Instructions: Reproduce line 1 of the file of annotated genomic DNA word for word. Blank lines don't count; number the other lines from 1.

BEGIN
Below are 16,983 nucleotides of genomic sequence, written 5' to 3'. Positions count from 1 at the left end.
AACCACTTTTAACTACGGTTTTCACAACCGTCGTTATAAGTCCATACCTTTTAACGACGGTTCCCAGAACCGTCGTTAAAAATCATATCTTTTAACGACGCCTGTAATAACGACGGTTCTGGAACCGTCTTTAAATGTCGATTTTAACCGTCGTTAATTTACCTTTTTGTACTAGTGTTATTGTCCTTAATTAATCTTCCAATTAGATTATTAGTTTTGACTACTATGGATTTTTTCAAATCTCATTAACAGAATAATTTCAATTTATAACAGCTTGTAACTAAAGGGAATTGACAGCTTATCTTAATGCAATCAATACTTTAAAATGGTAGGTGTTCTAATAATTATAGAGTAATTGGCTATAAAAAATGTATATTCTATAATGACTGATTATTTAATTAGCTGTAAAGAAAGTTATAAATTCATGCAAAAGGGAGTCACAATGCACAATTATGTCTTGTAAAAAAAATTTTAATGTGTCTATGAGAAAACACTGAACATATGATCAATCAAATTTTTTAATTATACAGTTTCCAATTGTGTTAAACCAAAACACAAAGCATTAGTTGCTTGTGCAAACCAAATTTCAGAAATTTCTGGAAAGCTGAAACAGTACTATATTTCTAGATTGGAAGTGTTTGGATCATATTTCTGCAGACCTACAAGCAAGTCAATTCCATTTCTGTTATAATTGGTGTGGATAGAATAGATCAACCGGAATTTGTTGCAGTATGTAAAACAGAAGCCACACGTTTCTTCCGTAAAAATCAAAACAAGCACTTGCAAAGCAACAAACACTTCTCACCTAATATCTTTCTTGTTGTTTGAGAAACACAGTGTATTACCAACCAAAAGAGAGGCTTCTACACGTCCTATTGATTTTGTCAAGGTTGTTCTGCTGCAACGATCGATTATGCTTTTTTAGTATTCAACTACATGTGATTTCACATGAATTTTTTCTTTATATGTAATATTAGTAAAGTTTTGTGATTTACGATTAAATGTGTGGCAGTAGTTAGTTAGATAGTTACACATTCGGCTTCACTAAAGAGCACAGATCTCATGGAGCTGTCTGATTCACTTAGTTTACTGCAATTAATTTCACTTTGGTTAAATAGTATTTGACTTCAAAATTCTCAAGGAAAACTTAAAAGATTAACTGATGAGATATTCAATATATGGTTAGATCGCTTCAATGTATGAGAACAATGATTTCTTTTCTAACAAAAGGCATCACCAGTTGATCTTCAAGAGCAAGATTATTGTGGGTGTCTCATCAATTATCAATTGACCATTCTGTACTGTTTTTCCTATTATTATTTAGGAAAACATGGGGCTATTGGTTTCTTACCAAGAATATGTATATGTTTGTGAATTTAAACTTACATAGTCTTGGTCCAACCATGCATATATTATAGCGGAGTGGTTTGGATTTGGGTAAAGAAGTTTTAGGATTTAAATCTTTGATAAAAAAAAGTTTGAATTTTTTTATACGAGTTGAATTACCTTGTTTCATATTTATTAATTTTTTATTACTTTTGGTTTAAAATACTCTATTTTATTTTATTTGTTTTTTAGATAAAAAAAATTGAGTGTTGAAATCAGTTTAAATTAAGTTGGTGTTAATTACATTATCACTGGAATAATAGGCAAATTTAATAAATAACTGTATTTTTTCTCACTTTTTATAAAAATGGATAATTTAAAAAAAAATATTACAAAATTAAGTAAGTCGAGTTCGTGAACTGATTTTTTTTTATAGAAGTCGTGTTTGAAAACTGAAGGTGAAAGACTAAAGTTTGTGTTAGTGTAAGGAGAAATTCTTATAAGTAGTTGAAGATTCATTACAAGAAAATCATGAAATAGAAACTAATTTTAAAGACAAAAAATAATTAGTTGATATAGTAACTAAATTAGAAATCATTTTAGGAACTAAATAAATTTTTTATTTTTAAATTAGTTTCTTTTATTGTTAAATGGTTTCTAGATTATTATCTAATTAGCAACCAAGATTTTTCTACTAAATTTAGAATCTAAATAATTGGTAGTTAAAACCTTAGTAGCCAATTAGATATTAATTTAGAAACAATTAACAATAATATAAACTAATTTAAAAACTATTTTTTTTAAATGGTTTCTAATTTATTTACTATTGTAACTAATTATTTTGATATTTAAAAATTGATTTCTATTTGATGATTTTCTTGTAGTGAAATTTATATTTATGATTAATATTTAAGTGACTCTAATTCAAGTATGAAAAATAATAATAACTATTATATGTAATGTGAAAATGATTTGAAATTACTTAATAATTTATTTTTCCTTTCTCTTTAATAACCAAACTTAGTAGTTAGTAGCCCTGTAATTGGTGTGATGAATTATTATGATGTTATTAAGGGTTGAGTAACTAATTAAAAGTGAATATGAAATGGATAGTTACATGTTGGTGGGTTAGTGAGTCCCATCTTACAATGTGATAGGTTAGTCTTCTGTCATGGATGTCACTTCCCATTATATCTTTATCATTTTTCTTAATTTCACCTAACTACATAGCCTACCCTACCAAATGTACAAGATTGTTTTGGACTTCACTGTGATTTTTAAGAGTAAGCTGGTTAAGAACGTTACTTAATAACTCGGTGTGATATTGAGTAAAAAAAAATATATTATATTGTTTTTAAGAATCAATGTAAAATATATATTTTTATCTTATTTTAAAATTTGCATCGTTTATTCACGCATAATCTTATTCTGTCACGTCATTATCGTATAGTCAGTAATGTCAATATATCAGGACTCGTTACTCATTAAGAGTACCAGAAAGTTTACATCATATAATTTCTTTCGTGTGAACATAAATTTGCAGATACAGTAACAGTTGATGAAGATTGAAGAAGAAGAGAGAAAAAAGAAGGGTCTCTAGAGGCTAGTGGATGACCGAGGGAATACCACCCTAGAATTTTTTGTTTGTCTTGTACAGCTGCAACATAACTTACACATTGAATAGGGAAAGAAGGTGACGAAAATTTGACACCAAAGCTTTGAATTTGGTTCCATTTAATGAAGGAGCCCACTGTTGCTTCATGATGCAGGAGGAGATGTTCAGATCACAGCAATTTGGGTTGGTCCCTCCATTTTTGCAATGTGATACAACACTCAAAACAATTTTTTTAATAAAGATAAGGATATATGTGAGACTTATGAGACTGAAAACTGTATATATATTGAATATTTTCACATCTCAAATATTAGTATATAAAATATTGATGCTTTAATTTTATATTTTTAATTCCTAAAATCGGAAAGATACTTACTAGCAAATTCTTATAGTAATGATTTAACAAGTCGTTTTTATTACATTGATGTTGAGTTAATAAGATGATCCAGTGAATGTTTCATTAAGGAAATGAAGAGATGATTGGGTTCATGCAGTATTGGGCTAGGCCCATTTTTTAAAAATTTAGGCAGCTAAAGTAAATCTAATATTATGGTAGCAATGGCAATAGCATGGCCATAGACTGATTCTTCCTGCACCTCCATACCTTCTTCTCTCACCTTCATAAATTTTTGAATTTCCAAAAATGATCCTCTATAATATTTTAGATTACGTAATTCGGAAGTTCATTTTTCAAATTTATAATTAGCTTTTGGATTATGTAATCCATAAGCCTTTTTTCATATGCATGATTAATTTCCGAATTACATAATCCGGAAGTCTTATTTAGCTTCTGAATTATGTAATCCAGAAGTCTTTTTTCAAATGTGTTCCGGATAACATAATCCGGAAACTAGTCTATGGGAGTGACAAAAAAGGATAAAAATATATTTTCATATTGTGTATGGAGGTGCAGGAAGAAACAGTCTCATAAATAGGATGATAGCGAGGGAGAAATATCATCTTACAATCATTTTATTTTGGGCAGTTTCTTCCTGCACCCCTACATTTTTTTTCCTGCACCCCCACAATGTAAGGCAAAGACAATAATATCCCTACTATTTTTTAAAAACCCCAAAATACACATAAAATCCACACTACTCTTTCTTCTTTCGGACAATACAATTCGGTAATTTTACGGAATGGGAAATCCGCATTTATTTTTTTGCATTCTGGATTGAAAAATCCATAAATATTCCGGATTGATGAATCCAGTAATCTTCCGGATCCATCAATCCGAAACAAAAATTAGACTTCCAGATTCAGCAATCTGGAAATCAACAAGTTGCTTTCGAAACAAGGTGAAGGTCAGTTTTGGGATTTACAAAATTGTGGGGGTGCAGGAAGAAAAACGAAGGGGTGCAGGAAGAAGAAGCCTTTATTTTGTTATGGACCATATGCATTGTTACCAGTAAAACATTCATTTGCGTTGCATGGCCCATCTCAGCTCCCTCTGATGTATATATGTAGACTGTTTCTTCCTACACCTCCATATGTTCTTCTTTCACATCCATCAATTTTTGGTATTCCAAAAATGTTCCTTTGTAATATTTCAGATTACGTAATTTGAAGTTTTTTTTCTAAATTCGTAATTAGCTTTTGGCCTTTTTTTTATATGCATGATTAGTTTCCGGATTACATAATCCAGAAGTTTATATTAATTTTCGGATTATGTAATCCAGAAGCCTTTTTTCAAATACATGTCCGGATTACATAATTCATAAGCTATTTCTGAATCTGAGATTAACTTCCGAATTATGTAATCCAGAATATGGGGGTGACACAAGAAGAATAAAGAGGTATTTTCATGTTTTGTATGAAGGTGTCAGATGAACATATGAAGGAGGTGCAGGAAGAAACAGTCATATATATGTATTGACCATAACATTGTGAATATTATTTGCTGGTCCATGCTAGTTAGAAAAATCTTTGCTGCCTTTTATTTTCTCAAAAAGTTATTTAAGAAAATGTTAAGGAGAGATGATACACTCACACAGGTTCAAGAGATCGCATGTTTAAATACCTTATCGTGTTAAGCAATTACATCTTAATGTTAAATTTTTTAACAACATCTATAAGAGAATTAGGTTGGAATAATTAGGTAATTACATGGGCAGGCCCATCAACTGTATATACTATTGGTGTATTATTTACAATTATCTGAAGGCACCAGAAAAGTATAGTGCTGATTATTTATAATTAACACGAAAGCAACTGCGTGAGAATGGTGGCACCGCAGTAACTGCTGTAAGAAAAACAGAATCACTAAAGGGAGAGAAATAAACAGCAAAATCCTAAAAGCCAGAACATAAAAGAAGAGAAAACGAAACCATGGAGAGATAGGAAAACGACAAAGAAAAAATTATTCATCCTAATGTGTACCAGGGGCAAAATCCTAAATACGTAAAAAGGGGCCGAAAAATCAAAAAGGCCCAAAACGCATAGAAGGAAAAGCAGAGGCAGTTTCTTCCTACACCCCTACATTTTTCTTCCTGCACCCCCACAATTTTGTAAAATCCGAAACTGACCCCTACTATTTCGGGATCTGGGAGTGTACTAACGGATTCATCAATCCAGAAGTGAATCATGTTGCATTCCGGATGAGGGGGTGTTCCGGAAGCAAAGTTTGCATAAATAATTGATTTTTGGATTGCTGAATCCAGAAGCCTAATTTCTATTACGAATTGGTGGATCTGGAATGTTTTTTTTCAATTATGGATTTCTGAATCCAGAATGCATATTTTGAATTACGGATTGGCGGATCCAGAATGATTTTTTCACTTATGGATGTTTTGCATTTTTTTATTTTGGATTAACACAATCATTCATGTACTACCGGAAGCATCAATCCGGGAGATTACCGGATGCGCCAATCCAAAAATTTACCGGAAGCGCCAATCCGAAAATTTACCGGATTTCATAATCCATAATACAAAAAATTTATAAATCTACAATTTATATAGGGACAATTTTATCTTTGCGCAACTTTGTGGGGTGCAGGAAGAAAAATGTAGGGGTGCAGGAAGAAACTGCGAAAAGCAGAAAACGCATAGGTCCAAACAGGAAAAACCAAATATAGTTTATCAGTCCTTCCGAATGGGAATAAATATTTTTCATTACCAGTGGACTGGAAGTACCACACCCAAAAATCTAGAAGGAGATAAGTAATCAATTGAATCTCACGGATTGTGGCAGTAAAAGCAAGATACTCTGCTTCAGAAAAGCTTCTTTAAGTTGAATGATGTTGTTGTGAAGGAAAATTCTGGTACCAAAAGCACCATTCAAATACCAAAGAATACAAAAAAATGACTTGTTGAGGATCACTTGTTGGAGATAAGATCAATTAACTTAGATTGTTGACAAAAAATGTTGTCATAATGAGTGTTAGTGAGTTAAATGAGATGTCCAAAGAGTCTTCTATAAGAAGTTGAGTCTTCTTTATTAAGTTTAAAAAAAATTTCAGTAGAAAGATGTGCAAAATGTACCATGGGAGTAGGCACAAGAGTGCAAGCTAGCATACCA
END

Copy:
Below are 16,983 nucleotides of genomic sequence, written 5' to 3'. Positions count from 1 at the left end.